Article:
Cameron to discuss IS in Asia
The prime minister is expected to offer Indonesia and Malaysia support in tackling Islamist extremists, during a trade mission to South East Asia.
It comes amid growing concern that the next branch of so-called Islamic State (IS) could emerge in the region.
David Cameron said "brutal terrorists" would only be defeated if countries united against their "common enemy".
Cameron is to raise the issue in meetings with the leaders of both countries during the four-day trip.
He is heading to Indonesia on the first stop of his tour, which is primarily intended to boost trade with Britain.
But Cameron will also use his visit to discuss the threat from Islamist extremism with his counterparts, President Joko Widodo of Indonesia, and later Prime Minister Najib Razak of Malaysia.
'Help each other'
The UK government estimates about 500 people from Indonesia and about 200 from Malaysia have joined IS in Iraq and Syria.
The prime minister is said to be "keen to explore" whether the UK can offer more practical counter-terrorism support to both countries, such as disrupting foreign fighters, investigating potential terror plots and improving aviation security.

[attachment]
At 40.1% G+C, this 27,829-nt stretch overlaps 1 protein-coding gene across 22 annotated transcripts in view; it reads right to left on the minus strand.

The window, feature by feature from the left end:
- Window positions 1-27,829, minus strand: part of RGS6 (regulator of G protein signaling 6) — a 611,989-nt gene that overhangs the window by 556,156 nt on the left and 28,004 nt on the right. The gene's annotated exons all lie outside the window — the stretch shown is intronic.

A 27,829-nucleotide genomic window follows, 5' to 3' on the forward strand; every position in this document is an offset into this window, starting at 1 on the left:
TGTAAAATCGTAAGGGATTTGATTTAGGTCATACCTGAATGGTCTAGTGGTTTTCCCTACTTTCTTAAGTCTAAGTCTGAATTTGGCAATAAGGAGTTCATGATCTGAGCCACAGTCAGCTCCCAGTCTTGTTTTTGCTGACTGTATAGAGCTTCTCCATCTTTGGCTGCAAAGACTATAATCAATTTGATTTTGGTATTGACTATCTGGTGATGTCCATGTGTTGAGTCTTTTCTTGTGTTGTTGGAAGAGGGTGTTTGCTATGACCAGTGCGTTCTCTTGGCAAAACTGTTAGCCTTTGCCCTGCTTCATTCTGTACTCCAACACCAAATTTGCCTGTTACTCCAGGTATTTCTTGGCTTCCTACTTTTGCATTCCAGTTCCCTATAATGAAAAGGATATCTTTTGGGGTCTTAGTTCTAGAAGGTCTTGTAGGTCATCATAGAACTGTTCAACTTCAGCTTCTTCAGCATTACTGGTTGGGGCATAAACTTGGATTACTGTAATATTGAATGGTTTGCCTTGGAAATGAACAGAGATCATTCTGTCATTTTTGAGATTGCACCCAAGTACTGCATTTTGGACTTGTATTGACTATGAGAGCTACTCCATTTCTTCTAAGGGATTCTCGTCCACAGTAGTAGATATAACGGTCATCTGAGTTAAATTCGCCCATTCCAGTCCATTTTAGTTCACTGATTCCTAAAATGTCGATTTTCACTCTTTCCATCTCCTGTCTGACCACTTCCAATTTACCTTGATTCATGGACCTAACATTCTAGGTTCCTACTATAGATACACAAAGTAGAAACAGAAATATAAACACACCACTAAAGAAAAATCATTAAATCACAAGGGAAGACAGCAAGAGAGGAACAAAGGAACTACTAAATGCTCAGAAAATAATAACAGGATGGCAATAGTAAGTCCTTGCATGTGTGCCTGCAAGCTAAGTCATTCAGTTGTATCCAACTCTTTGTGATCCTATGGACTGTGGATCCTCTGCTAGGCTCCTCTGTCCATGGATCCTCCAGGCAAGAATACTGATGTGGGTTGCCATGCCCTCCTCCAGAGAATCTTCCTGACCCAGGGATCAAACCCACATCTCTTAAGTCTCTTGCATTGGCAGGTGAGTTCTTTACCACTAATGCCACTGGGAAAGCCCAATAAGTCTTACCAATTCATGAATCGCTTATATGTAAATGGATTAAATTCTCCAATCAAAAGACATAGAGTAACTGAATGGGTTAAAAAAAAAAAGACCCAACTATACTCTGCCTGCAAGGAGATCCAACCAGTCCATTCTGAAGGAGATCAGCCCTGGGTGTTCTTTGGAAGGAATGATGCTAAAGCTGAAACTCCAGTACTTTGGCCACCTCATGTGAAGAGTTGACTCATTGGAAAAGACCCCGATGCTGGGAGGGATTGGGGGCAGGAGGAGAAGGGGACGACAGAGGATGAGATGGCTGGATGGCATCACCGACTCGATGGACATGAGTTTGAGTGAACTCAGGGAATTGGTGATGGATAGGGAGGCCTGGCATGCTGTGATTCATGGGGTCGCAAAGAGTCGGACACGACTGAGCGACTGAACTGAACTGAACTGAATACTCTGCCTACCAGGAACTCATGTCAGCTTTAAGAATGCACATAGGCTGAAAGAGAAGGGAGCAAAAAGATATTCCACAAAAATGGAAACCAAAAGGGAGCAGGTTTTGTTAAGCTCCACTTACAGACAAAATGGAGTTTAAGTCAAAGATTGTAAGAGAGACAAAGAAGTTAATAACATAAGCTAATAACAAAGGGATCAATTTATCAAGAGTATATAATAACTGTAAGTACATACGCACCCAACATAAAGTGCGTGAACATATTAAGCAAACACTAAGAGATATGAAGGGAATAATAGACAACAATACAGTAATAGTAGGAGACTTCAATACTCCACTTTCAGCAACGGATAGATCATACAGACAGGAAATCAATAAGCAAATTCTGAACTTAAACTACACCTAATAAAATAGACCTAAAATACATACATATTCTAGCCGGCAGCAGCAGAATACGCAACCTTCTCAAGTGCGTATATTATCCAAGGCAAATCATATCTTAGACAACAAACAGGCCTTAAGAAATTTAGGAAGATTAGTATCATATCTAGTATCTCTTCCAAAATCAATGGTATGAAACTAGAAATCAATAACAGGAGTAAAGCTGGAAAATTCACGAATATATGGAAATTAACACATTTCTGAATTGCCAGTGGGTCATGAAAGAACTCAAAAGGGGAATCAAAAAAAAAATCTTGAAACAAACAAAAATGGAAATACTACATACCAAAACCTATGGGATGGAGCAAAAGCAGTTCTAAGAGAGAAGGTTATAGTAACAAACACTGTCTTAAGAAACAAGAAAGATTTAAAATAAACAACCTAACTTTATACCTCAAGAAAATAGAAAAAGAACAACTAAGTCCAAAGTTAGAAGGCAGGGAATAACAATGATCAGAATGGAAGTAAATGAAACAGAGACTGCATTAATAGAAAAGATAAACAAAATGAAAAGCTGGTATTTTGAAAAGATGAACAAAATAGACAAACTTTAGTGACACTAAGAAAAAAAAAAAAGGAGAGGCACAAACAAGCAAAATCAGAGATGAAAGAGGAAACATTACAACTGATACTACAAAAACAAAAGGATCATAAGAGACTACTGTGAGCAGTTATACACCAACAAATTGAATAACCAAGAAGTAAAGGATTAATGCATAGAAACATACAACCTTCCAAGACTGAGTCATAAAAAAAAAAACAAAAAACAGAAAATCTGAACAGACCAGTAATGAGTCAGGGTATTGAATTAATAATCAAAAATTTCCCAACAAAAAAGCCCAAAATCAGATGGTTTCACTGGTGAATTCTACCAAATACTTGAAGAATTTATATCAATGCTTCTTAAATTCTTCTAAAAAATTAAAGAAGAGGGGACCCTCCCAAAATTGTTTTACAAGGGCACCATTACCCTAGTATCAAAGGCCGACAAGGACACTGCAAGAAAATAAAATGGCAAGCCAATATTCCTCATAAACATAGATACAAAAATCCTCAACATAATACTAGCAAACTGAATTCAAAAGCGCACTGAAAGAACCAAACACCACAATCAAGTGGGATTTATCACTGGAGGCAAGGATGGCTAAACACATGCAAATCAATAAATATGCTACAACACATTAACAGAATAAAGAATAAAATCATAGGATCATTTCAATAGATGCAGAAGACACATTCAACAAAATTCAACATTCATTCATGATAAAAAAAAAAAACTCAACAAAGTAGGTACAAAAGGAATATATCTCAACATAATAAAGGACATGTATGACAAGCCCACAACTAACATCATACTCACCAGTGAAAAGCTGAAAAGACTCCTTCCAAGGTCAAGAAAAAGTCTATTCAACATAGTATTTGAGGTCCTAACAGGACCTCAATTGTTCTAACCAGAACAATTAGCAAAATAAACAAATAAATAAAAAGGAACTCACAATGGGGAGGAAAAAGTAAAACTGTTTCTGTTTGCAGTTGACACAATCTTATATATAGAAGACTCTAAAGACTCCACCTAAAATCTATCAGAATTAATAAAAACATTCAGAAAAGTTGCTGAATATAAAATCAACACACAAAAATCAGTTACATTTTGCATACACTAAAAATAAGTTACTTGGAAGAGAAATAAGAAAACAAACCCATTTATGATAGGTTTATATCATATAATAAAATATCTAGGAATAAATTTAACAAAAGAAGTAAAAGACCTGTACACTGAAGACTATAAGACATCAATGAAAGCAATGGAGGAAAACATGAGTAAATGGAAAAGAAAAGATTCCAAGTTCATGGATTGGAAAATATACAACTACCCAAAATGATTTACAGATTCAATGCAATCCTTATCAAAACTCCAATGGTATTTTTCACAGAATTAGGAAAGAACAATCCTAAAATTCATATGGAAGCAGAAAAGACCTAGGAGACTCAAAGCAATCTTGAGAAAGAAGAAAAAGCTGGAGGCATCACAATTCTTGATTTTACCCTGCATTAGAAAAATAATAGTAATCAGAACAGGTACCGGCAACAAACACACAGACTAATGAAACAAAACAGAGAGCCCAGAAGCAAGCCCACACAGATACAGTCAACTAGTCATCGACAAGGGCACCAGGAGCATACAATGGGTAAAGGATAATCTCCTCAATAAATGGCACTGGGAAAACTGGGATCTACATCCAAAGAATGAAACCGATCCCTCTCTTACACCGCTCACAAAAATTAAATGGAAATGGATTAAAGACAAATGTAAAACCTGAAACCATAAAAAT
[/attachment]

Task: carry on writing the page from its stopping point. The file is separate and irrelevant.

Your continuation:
He is also planning to learn from their work in tackling the extremist ideology and encouraging tolerance, to explore whether the UK can learn from their approach.
Speaking ahead of his departure for Indonesia, Cameron said IS was "one of the biggest threats our world has faced".
"All of us face a threat from foreign fighters and from increasing radicalisation within our countries and it's right that we look at what help we can provide to one another," he said.
Separately, it is understood the UK government has had discussions about its role in tackling IS in Libya.
There is no suggestion of any air strikes but it is thought the UK has considered what help it could offer in combating IS's presence if a stable Libyan government was formed.